Friday, November 22, 2013

Re-posting: Nov. 22, 1963 -- the darkest day

      Nov. 22, 1963, began as a dark, gloomy day in New Orleans. It would become darker.
      It's a day easy to remember, hard to forget. The news was stunning -- and sickening -- by early afternoon. The weather kept getting worse. It poured that night. How appropriate.
      Where were you when JFK was assassinated?
      The Woodlawn High School football team was in the New Orleans area, at the Holiday Inn -- off Airport Highway -- in Metairie. We were playing at East Jefferson High School, just down the road from the hotel, in a Class AAA first-round playoff game that night.
       It was my junior year; I was a manager/statistician/school sports editor; it was Woodlawn's second playoff game in its four-year history; its first one on the road.
       At about 11:45 a.m., I was hanging around the hotel lobby when Coach A.L. Williams (the running backs/defensive backs coach) and Lee Prather (father of our quarterback, Trey Prather) said they were going to drive down the road and look at the stadium. Did I want to go along? Sure.
       We got back to the Holiday Inn about 12:30 p.m. As we walked back into the courtyard -- where a couple of the coaches were sitting near the swimming pool -- players began bolting out of their lower-floor and second-floor rooms yelling that "the President has been shot in Dallas!"
       How suddenly life changes.
       The horrible news that President Kennedy had died came a half-hour later. Football didn't seem so important anymore.
       We should not have been in New Orleans. We should not have been in the playoffs at all. But we also could have been playing in Shreveport that night. We had Byrd High School -- our good buddies -- to thank for it all.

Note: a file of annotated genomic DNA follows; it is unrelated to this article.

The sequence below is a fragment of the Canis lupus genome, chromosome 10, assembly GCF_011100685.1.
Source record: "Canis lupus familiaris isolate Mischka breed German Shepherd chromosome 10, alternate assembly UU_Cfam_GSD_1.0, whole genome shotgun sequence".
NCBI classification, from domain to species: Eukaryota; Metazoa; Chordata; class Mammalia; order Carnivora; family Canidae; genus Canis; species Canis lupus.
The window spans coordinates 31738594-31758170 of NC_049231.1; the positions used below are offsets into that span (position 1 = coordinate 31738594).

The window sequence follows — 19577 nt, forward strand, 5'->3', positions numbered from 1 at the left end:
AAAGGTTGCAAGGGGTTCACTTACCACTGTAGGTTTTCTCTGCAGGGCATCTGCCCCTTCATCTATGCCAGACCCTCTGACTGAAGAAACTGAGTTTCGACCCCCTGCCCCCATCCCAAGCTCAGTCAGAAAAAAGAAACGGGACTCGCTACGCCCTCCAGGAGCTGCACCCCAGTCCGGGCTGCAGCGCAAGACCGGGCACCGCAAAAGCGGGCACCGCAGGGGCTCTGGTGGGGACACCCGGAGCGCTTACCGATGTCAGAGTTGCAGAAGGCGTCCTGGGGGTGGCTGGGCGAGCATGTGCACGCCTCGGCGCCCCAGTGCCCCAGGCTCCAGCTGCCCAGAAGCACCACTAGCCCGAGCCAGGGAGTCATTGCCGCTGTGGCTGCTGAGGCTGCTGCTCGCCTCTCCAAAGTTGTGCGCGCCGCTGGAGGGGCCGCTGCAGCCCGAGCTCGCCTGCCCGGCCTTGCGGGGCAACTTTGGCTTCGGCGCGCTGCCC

We had lost to Bastrop (13-7) and to Byrd (14-7), and it looked as if we were going to finish third in District 1-AAA, out of the playoffs. But two weeks before the regular season ended, the news broke on a Tuesday afternoon: Byrd had used an ineligible player, and had to forfeit eight wins overall, four in the district -- including our game.
        We were back in the race. Think practice at Woodlawn wasn't spirited that day?
        If Byrd could beat Bastrop that week, we had a chance to win the district. So we, for once, were rooting for Byrd. Our just rewards? Bastrop, an unheralded Cinderella-type team with three super players, beat Byrd 19-13 ... and deservedly won the district.
        So Bastrop was at home for its first-round game. Woodlawn, in second place, was on the road. On Thursday, as JFK and Jackie made their way to Texas, the Knights took the bus to New Orleans, with a stop at LSU for practice.
The most endearing moment of the long weekend of
the JFK assassination -- John-John salutes his father.